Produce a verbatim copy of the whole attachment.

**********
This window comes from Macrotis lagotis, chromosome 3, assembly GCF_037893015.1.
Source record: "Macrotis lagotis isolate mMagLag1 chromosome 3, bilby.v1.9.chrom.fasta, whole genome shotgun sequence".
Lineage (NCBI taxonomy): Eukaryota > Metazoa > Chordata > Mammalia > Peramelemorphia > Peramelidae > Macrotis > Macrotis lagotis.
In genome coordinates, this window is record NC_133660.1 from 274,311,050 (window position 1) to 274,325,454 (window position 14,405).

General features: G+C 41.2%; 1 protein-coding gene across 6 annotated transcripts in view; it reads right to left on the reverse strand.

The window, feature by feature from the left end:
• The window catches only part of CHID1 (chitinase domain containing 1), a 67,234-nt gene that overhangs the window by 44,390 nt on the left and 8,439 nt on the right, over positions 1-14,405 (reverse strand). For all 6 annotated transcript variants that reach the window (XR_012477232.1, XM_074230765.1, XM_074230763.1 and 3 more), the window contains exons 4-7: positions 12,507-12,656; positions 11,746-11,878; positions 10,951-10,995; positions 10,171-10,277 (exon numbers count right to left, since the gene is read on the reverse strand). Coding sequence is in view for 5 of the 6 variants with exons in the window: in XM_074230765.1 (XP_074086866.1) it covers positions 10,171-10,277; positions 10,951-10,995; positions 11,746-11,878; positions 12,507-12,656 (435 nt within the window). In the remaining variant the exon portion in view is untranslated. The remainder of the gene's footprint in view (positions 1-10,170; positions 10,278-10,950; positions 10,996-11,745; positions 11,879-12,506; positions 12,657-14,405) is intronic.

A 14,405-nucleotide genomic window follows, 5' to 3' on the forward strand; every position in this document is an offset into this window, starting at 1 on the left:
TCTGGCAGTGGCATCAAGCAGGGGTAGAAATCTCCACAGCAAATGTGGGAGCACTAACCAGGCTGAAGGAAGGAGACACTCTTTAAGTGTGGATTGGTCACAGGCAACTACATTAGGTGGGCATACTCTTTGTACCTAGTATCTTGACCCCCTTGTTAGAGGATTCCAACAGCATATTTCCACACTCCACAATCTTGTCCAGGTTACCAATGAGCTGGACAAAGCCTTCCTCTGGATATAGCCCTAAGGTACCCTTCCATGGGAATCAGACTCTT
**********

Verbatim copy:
This window comes from Macrotis lagotis, chromosome 3, assembly GCF_037893015.1.
Source record: "Macrotis lagotis isolate mMagLag1 chromosome 3, bilby.v1.9.chrom.fasta, whole genome shotgun sequence".
Lineage (NCBI taxonomy): Eukaryota > Metazoa > Chordata > Mammalia > Peramelemorphia > Peramelidae > Macrotis > Macrotis lagotis.
In genome coordinates, this window is record NC_133660.1 from 274,311,050 (window position 1) to 274,325,454 (window position 14,405).

General features: G+C 41.2%; 1 protein-coding gene across 6 annotated transcripts in view; it reads right to left on the reverse strand.

The window, feature by feature from the left end:
• The window catches only part of CHID1 (chitinase domain containing 1), a 67,234-nt gene that overhangs the window by 44,390 nt on the left and 8,439 nt on the right, over positions 1-14,405 (reverse strand). For all 6 annotated transcript variants that reach the window (XR_012477232.1, XM_074230765.1, XM_074230763.1 and 3 more), the window contains exons 4-7: positions 12,507-12,656; positions 11,746-11,878; positions 10,951-10,995; positions 10,171-10,277 (exon numbers count right to left, since the gene is read on the reverse strand). Coding sequence is in view for 5 of the 6 variants with exons in the window: in XM_074230765.1 (XP_074086866.1) it covers positions 10,171-10,277; positions 10,951-10,995; positions 11,746-11,878; positions 12,507-12,656 (435 nt within the window). In the remaining variant the exon portion in view is untranslated. The remainder of the gene's footprint in view (positions 1-10,170; positions 10,278-10,950; positions 10,996-11,745; positions 11,879-12,506; positions 12,657-14,405) is intronic.

A 14,405-nucleotide genomic window follows, 5' to 3' on the forward strand; every position in this document is an offset into this window, starting at 1 on the left:
TCTGGCAGTGGCATCAAGCAGGGGTAGAAATCTCCACAGCAAATGTGGGAGCACTAACCAGGCTGAAGGAAGGAGACACTCTTTAAGTGTGGATTGGTCACAGGCAACTACATTAGGTGGGCATACTCTTTGTACCTAGTATCTTGACCCCCTTGTTAGAGGATTCCAACAGCATATTTCCACACTCCACAATCTTGTCCAGGTTACCAATGAGCTGGACAAAGCCTTCCTCTGGATATAGCCCTAAGGTACCCTTCCATGGGAATCAGACTCTT